A time-consuming medical waiver process and a perception among potential enlistees that they’ll “fall behind” peers in career advancement by serving in the military are among factors contributing to the most significant recruiting shortfalls in the half-century history of the nation’s all-volunteer armed forces.

But recruiting chiefs for the Department of Defense’s (DOD) four largest military branches have dismissed suggestions that Americans are avoiding military service because they believe it has been “politicalized” in the last decade as service to a specific president.

“We’re not hearing that. That’s not a part of the recruiting pitch,” Marine Corps Recruiting Commander Maj. Gen. William Bowers told the Senate Armed Services Committee Personnel Subcommittee during a Dec. 6 hearing. “That’s not part of who we are.”

“That does not resonate with the issues on the minds of recruits,” Air Force Recruiting Service Commander Brig. Gen. Christopher Amrhein said. “We are an apolitical entity by nature.”

Only the Marine Corps and newly-created Space Force met recruiting goals the last two fiscal years, while the three largest branches fell short or marginally attained reconfigured goals. Collectively, the DOD missed active-duty targets for Fiscal Year 2023 (FY23)—starting Oct. 1, 2022—by 15 percent.

The Army missed FY22 and FY23 recruiting goals by 30,000 active-duty soldiers, leaving the nation’s largest military force nearly 10-percent smaller than two years ago.

The Navy also fell shy in FY23 even after lowering its recruiting quota in FY22, increasing its oldest enlistment age to 41 from 39, and relaxing other standards, including for those with criminal backgrounds. Right now, the sea service has 12,000 fewer sailors than two years ago.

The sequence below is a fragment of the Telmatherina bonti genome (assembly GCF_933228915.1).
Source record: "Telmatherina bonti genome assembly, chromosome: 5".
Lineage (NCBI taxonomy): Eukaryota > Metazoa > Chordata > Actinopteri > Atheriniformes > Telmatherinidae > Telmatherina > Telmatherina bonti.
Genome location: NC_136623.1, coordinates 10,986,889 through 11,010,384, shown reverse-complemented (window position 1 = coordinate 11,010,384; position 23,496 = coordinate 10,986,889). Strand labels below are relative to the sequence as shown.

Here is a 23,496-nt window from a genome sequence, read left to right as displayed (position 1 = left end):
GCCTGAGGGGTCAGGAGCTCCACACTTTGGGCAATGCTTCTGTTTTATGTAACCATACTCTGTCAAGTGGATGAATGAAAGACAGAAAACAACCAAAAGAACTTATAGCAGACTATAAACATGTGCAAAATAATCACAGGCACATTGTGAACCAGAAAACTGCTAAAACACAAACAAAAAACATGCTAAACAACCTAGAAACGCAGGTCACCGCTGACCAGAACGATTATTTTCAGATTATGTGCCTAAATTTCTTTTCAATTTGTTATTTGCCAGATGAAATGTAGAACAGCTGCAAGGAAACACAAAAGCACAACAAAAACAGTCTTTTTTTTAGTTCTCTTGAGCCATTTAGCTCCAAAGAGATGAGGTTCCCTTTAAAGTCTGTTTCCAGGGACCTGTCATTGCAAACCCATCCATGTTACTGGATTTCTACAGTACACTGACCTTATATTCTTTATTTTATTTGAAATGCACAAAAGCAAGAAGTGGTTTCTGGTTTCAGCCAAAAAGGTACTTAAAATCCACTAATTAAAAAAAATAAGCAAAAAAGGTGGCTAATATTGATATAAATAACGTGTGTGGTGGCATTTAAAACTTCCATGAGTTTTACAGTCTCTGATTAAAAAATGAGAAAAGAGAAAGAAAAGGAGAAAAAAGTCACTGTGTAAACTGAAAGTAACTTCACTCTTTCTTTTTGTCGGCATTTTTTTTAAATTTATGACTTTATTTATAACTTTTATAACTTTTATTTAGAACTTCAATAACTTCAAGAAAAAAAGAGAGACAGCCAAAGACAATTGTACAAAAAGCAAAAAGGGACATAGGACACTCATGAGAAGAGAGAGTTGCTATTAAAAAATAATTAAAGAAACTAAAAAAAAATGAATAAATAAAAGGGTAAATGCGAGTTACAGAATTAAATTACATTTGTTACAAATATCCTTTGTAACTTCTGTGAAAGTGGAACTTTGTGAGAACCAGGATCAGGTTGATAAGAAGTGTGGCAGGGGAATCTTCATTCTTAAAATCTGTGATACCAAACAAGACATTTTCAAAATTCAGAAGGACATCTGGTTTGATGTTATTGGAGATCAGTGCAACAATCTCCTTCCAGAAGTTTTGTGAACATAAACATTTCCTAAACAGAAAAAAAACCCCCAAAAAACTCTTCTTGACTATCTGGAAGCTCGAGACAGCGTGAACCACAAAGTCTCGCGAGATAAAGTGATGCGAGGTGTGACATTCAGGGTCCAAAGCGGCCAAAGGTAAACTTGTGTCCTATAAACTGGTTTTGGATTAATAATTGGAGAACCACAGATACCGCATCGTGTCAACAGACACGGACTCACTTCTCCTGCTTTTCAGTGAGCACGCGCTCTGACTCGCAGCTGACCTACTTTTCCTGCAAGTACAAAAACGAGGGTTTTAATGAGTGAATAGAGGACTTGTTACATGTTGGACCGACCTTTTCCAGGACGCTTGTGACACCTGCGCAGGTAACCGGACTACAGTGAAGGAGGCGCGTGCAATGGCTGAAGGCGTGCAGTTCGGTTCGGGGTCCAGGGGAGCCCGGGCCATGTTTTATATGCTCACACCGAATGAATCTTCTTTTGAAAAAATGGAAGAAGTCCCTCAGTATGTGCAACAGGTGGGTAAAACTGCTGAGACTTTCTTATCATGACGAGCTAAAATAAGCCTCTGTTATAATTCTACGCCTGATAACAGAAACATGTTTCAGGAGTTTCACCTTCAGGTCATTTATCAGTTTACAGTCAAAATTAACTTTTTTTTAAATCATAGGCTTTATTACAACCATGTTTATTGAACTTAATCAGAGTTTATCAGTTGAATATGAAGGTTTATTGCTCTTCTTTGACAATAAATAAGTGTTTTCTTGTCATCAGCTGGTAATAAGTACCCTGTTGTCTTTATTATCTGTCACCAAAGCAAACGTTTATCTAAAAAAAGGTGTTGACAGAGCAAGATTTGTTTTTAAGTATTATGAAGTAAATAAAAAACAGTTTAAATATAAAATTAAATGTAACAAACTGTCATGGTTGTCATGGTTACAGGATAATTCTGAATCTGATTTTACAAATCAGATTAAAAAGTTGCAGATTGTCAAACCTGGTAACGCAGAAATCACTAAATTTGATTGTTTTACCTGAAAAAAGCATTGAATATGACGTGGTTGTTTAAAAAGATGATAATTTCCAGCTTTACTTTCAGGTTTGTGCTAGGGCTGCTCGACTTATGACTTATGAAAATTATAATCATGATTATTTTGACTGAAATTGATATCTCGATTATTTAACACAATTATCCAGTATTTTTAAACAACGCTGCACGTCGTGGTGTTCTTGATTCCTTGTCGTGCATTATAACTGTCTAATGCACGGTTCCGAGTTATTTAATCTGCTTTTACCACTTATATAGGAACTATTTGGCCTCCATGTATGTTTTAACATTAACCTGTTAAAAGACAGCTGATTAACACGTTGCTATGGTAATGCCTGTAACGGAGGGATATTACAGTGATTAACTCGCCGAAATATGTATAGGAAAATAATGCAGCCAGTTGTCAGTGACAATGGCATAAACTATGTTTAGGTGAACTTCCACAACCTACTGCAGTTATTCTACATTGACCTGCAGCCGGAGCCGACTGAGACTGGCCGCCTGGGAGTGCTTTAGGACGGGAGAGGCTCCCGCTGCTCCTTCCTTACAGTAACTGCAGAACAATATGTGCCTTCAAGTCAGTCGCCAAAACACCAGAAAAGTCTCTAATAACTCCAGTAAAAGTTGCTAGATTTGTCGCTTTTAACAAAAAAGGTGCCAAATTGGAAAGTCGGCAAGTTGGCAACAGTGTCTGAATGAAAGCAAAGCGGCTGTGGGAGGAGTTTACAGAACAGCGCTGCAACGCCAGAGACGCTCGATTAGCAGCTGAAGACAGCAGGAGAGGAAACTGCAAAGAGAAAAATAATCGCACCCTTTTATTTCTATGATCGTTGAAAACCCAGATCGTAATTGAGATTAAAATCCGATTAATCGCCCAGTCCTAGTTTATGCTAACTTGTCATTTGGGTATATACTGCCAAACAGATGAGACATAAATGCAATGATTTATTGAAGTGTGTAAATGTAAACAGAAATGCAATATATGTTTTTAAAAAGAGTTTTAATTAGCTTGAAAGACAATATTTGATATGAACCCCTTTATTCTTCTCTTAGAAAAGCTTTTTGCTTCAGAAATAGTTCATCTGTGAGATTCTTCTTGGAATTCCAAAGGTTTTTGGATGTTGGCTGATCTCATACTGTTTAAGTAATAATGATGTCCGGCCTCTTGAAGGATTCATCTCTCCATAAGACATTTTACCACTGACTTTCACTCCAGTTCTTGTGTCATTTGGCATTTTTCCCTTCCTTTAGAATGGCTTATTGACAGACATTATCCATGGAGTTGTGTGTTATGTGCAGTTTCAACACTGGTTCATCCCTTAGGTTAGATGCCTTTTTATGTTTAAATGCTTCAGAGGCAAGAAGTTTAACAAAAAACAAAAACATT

The Air Force met its FY22 goal but in FY23, missed its target for the first time since 1999 in what the Pentagon calls the “most challenging recruiting environment in the 50 years of the all-volunteer force,” primarily because of a strong job market and quality-of-life issues, including housing.

In addition, the DOD maintains that recruitment efforts are hampered by the reality that only 23 percent of 17-to-24 year olds are eligible, or capable, of serving because of obesity, low test scores, criminal records, and behavioral health issues.

Plus, the Pentagon notes, surveys show only 9 percent of the nation’s military-age population has “a propensity to serve” in the armed forces, underscoring a growing “civilian and military cultural divide” where more than 80 percent of those now serving in the military come from families of military veterans.

“The military recruiting crisis should be our top priority. I don’t know how we can expect to have a military if we can’t solve this issue,” Sen. Rick Scott (R-Fla.) said, noting that if reserves are included, the Army is 40,000 volunteers short.

“For context, that is more troops than we currently have stationed in Germany or on the Korean Peninsula,” he said. “This is causing serious readiness concerns [that could] affect the Army’s ability to respond to the full spectrum of armed conflict. The world’s not getting safer right now, as we all know.”